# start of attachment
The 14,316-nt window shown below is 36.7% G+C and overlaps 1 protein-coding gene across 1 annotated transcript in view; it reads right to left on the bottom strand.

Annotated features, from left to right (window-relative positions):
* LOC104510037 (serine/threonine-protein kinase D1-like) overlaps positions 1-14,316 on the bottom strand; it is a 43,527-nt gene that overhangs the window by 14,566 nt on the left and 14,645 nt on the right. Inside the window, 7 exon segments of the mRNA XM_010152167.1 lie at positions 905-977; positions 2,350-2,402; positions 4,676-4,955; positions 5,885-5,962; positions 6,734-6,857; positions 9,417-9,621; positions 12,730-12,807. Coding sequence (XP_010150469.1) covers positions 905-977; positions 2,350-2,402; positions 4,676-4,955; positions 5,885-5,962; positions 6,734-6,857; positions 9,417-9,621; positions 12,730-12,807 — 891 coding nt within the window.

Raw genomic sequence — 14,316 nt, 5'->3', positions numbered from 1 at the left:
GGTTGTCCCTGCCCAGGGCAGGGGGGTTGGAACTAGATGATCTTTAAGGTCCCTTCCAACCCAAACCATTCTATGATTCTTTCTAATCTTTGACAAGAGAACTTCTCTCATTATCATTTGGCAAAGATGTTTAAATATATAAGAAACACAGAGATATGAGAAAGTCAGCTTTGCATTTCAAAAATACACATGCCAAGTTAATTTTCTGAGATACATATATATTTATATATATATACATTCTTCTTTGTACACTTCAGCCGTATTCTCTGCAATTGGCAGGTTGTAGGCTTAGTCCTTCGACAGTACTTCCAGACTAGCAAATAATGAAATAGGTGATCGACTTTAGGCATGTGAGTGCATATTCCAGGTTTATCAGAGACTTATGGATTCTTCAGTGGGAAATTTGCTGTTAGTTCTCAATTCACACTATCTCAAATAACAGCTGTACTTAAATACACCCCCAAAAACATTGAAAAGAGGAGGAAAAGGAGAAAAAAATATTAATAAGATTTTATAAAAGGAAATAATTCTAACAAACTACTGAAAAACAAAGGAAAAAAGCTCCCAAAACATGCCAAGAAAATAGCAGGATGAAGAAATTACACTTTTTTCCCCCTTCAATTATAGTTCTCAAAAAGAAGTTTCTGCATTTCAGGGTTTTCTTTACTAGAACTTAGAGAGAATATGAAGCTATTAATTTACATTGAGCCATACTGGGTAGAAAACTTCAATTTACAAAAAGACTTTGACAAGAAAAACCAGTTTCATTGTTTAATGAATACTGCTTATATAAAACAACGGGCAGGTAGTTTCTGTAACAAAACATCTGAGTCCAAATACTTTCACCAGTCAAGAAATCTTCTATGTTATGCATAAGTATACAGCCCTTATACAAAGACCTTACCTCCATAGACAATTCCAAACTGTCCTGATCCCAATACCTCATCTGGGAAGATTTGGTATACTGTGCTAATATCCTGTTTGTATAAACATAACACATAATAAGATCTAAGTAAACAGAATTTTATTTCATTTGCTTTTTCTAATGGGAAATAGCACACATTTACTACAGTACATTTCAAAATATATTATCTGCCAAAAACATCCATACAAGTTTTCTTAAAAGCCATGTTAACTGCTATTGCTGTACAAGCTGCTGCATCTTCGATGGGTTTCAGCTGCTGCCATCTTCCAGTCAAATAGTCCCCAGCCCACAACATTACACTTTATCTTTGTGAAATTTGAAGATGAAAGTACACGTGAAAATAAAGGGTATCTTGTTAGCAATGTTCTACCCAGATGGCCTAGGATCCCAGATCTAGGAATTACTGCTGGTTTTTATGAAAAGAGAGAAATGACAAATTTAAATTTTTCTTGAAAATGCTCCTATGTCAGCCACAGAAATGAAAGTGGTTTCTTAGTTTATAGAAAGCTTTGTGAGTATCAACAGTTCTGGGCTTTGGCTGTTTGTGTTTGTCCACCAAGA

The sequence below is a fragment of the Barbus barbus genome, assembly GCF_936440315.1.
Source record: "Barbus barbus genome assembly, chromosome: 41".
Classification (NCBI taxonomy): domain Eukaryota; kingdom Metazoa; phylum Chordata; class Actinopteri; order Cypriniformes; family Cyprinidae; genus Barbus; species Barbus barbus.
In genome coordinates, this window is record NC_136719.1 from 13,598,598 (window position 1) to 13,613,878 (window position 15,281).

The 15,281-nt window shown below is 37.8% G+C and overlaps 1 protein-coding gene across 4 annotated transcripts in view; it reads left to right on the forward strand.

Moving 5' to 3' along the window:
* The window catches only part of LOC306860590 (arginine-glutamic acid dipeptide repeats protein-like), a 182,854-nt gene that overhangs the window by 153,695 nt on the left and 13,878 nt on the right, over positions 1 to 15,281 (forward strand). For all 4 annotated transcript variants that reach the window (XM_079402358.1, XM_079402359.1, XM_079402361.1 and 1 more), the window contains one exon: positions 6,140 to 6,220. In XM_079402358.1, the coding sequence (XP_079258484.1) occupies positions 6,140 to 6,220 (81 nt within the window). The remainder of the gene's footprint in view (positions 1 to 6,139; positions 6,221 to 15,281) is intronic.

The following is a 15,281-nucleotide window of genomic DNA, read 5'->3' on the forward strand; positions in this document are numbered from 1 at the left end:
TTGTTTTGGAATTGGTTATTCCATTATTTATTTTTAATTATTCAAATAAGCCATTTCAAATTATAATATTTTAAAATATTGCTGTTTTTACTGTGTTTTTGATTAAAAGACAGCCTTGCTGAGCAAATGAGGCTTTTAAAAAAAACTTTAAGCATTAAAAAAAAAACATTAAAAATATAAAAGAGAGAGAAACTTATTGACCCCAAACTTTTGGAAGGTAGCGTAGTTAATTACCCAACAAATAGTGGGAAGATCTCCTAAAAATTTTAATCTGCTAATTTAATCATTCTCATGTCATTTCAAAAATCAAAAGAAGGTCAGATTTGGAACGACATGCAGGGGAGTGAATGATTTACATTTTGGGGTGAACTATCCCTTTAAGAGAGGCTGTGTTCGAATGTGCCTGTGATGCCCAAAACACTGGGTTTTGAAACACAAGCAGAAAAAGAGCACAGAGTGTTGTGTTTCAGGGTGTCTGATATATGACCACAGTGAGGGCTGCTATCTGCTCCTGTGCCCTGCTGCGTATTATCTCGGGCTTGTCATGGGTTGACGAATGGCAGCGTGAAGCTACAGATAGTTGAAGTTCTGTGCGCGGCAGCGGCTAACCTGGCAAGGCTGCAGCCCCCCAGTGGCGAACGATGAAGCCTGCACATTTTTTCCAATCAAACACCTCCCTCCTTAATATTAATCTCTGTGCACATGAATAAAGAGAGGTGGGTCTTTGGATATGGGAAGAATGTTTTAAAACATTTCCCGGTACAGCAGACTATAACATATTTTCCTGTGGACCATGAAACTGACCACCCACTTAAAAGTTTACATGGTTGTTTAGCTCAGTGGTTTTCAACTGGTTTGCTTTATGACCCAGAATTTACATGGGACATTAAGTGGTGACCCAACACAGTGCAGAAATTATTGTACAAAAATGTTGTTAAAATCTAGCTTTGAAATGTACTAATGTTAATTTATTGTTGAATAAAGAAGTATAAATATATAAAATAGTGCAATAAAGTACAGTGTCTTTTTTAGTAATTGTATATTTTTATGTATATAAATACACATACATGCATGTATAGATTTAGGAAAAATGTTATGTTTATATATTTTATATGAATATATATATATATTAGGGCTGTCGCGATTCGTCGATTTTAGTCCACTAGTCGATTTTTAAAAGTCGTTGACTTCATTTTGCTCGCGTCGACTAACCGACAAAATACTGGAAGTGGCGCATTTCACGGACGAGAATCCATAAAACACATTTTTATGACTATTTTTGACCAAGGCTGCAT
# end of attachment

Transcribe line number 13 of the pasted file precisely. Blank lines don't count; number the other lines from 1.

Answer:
The following is a 15,281-nucleotide window of genomic DNA, read 5'->3' on the forward strand; positions in this document are numbered from 1 at the left end: